Starting the conversation for program 239…
Do your employees feel less important than your customers?
How does a company add value and grow putting intention around their employee experience?
Host: Jess Dewell
Guest: Reagan Freed
What You Will Hear:
Talent acquisition is more than a process, it’s a relationship.
Portray the mission in all of your communications.
Before you post anything about filling open roles, know your story.
Too many responses decrease the chance of finding the right people for your culture.
Hiring is a two-way street.
Employee experience is the beginning (hiring) the middle (the way work gets done). These two factors predict the end.
Align your employee experience and your customer experience.
Resources and case studies (linked below).
#VBBRadio Question: What is the most challenging part of keeping the right talent.
#VBBRadio Question: Do all people look for the same quality, engagement, experience in their employers? And if there are some differences, what are they?
Find your own mix of technology and people to get the efficiency and level of interaction that supports the way you work together.
Your candidates may be your future customer (or an existing customer).
Two things you must do and two core competencies you need for intentional growth.
#VBBRadio Question: All other things being equal, is it more important to hire for skills or hire for good fit?
#VBBRadio Question: If employee experience is so vital for business growth, then why we still have a problem. What do you think? What is the root cause?
#VBBRadio Question: Can you elaborate more on “Culture Champions?”
What your culture is versus what you want it to be.
How we know we are ready for the naked truth – receiving feedback from your employees.
What makes it bold to proactively engage intentional growth?
Notable and Quotable:
Reagan Freed 3:50
That’s one of the most important things that I help my clients with is trying to determine, “What is their mission?” What is their vision? And how do we portray that in the recruiting process? We’re finding talent that aligns with it.
Jess Dewell 4:14
It’s easy to put together a job description. We’ve got the Internet. And we’ve got the ones that worked or didn’t work before. And we’ve got potentially people who were in a role that we’ve worked with before in a similar role that we could pull from to get that. But none of those things bring in that mission and that vision, or the values.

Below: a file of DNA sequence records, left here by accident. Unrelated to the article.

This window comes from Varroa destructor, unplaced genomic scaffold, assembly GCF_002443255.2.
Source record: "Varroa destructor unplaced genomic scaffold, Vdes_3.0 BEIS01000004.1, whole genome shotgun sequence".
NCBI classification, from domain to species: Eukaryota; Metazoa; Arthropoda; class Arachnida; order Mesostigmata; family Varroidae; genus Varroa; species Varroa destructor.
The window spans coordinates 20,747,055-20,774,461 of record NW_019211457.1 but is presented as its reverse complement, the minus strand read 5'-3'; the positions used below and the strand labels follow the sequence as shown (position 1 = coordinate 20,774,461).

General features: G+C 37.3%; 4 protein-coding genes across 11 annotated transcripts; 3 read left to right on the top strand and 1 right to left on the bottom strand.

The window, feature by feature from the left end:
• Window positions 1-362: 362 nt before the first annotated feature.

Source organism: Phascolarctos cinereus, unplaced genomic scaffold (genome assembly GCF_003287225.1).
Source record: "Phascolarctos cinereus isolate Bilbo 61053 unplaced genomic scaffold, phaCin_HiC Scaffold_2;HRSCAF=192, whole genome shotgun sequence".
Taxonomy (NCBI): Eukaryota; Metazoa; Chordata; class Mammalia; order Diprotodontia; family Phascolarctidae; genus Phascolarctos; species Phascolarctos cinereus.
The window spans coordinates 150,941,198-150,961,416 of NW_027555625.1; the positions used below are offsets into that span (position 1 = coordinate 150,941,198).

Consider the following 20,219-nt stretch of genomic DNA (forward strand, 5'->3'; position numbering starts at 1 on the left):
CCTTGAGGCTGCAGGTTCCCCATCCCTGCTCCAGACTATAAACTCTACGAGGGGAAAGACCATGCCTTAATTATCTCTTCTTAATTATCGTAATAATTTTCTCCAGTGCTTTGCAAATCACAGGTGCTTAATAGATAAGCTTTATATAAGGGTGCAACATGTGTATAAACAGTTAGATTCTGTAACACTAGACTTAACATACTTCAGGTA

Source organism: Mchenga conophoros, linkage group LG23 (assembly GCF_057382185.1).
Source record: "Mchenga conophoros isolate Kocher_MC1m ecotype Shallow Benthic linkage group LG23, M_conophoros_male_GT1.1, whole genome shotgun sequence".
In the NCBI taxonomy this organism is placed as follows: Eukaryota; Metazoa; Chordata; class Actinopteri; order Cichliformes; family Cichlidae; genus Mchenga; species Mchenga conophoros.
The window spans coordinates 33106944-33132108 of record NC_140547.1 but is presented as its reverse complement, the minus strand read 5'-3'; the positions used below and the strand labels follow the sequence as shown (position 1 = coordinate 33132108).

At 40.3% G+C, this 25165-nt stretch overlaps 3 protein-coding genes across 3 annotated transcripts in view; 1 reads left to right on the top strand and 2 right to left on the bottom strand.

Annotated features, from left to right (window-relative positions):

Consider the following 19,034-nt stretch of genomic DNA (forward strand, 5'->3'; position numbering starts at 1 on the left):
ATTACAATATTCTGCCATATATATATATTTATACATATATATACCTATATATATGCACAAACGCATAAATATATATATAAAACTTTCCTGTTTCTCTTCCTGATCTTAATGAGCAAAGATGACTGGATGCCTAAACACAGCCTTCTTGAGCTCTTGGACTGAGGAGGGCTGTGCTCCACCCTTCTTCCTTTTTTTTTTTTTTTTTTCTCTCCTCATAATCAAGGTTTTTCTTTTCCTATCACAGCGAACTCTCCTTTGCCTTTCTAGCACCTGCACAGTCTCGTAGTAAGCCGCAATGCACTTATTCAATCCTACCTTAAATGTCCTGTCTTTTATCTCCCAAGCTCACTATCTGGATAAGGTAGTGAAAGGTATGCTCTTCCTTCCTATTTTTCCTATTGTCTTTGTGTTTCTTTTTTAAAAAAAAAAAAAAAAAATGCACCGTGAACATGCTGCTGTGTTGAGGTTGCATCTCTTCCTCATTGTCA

Reagan Freed 4:50
First, before you even think about your job ads are what you’re going to post out there, think about your target candidate profil. Who are the people you think would be the best fit for that particular position. So for example, if you had a social media manager position open, and you want someone who’s going to bring really cutting edge ideas around social media marketing, you might want to target someone who’s fresh out of school, a Millennial who we know excels with some of those skills. So then think about what that target profile is, and where you’re going to go find them. So a Millennial is going to look for jobs in different places than an X’er or a Boomer like me.
Reagan Freed 5:42
So first, I always encourage my clients to think about identify your target profile, and then think about where are they looking for job. Then form your job ad accordingly.
Reagan Freed 5:55
In your job that I would always encourage you never just pull your job description. That long bulleted list should be only kept in house and internal onl. The bulk of your job ads should be talking about your company and the cool things you have to offer if they come to work. There maybe even some snippets from some of the employees about what they love about working for your company. Maybe five or six bullets about the role itself. So a job that should just be throwing out that carrot to dangle to your candidate pool.
Jess Dewell 7:01